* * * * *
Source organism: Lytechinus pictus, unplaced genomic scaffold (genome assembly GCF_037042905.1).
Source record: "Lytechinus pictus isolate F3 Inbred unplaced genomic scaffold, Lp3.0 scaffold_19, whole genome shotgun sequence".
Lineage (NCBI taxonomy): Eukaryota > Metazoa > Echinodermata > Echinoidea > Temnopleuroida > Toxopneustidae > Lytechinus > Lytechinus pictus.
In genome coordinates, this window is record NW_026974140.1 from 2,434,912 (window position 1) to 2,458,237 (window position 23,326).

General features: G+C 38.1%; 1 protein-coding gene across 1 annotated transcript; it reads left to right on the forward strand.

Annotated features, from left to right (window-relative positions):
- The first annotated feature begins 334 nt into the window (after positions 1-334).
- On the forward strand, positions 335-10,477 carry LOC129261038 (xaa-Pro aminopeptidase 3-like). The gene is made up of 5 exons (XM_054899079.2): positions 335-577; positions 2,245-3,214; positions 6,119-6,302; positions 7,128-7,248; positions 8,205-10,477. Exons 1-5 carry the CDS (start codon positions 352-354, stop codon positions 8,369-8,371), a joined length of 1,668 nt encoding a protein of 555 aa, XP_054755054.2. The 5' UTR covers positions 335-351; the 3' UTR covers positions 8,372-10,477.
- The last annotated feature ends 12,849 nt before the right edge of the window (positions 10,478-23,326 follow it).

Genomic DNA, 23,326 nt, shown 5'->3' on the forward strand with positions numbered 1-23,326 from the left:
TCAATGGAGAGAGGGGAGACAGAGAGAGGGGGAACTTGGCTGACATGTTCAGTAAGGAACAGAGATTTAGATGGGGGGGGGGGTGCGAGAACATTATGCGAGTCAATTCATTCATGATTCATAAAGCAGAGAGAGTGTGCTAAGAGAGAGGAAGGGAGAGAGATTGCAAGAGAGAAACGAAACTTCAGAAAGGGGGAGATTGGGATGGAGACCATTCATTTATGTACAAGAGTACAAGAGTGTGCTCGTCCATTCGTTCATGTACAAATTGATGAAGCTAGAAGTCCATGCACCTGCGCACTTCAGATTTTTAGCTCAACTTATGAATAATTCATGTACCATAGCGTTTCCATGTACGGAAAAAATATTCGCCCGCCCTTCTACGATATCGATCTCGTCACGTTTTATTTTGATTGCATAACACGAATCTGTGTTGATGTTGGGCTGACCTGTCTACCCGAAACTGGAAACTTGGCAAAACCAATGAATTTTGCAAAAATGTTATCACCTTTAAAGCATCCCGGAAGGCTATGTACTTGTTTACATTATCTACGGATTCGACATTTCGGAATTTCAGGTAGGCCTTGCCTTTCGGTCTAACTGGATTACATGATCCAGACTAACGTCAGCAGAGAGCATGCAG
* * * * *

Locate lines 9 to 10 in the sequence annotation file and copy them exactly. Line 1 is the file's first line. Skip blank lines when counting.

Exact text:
- The last annotated feature ends 12,849 nt before the right edge of the window (positions 10,478-23,326 follow it).

Genomic DNA, 23,326 nt, shown 5'->3' on the forward strand with positions numbered 1-23,326 from the left: